METROPOLIS, Ill. – Think twice before painting a fire hydrant because there is a reason they’re not all red. Their color indicates how much water they can provide for first responders. This can be essential information during an emergency.
Firefighters in Metropolis Illinois found a spray-painted hydrant last week. They said that painting them a different color can be confusing. They put out a warning on their Facebook page to stop painting the hydrants and to remove plants that also get in the way.
“This was discovered by your firefighters today near 8th and Butler. Please do not paint up the fire hydrants within the city of Metropolis. The caps are painted by firefighters a particular color to indicate the gallons per minute of water flow they can provide. Hydrants should also not be blocked by plants or other things that can obscure them from being located quickly in the event they are needed for a fire,” Metropolis firefighters write on Facebook.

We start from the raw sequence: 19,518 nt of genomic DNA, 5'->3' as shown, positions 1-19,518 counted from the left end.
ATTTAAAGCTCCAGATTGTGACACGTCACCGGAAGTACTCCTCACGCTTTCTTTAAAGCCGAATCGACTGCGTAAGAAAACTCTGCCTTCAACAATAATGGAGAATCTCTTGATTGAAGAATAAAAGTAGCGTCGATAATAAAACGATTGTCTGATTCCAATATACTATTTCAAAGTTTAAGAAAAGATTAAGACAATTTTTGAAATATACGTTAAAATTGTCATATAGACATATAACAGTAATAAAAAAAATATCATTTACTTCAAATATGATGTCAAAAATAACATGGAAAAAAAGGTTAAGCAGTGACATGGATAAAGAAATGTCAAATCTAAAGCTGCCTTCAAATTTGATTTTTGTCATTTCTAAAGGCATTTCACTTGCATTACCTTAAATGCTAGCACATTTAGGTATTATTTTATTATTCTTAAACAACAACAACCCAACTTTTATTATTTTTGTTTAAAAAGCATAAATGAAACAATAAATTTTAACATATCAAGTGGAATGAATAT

Not every municipality has rules about color coding fire hydrants. The National Fire and Sprinkler Association is sharing what the colors mean for most of the places that use them.
What do the different colors mean?
- Class AA – Light – Blue Rated capacity >1500 gpm
- Class A – Green – Rated capacity 1000-1499 gpm
- Class B – Orange – Rated capacity 500-999 gpm
- Class C – Red – Rated capacity <500 gpm